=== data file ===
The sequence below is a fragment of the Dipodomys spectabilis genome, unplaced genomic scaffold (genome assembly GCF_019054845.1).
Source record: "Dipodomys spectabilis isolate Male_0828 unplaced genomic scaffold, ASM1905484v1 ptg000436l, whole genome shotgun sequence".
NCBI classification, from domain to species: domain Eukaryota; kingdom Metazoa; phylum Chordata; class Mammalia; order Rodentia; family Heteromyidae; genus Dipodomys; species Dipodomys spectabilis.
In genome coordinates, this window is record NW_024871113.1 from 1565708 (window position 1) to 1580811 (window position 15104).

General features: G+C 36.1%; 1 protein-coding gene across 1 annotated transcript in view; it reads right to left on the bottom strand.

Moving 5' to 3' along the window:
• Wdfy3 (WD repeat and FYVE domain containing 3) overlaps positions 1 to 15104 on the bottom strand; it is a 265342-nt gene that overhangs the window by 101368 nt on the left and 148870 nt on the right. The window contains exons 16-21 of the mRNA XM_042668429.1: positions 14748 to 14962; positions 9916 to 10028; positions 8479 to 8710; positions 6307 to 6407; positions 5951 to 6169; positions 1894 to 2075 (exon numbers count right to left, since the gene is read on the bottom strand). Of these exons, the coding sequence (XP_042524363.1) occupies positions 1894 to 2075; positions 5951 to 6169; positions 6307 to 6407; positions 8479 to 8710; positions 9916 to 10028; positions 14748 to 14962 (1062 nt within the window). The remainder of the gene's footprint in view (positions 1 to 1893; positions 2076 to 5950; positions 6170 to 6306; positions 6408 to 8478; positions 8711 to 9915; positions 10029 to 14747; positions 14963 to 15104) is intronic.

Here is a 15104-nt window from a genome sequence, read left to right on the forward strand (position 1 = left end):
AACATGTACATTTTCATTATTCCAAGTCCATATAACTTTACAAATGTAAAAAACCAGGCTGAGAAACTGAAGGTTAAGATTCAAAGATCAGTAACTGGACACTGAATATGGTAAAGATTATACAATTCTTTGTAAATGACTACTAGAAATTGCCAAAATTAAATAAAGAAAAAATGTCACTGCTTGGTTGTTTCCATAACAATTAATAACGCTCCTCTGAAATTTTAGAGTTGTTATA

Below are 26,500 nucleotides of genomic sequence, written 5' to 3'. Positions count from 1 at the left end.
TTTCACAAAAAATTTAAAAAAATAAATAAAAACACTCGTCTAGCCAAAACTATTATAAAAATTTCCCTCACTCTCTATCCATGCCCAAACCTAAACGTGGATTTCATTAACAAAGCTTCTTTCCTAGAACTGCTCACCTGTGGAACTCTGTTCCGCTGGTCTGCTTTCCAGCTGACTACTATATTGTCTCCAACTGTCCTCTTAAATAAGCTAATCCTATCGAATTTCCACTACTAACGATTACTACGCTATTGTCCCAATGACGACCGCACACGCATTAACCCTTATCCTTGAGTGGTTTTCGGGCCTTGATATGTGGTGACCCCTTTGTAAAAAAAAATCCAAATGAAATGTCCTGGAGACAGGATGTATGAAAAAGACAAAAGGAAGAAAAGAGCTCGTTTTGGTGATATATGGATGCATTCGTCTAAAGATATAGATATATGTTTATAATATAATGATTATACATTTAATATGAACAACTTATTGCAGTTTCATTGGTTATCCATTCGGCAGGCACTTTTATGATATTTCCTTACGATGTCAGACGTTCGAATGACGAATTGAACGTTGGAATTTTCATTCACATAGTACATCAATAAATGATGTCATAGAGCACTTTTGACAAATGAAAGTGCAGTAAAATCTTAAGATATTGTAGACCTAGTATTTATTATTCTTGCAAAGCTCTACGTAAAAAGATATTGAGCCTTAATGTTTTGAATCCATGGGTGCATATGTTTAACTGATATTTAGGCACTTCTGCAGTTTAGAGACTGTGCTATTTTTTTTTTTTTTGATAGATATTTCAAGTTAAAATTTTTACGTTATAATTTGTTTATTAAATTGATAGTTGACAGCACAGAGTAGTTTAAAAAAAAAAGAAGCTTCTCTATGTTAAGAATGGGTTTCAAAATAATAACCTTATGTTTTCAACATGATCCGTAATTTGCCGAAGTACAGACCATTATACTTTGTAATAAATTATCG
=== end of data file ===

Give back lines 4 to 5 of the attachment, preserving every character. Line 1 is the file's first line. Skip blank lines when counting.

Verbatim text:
In genome coordinates, this window is record NW_024871113.1 from 1565708 (window position 1) to 1580811 (window position 15104).

General features: G+C 36.1%; 1 protein-coding gene across 1 annotated transcript in view; it reads right to left on the bottom strand.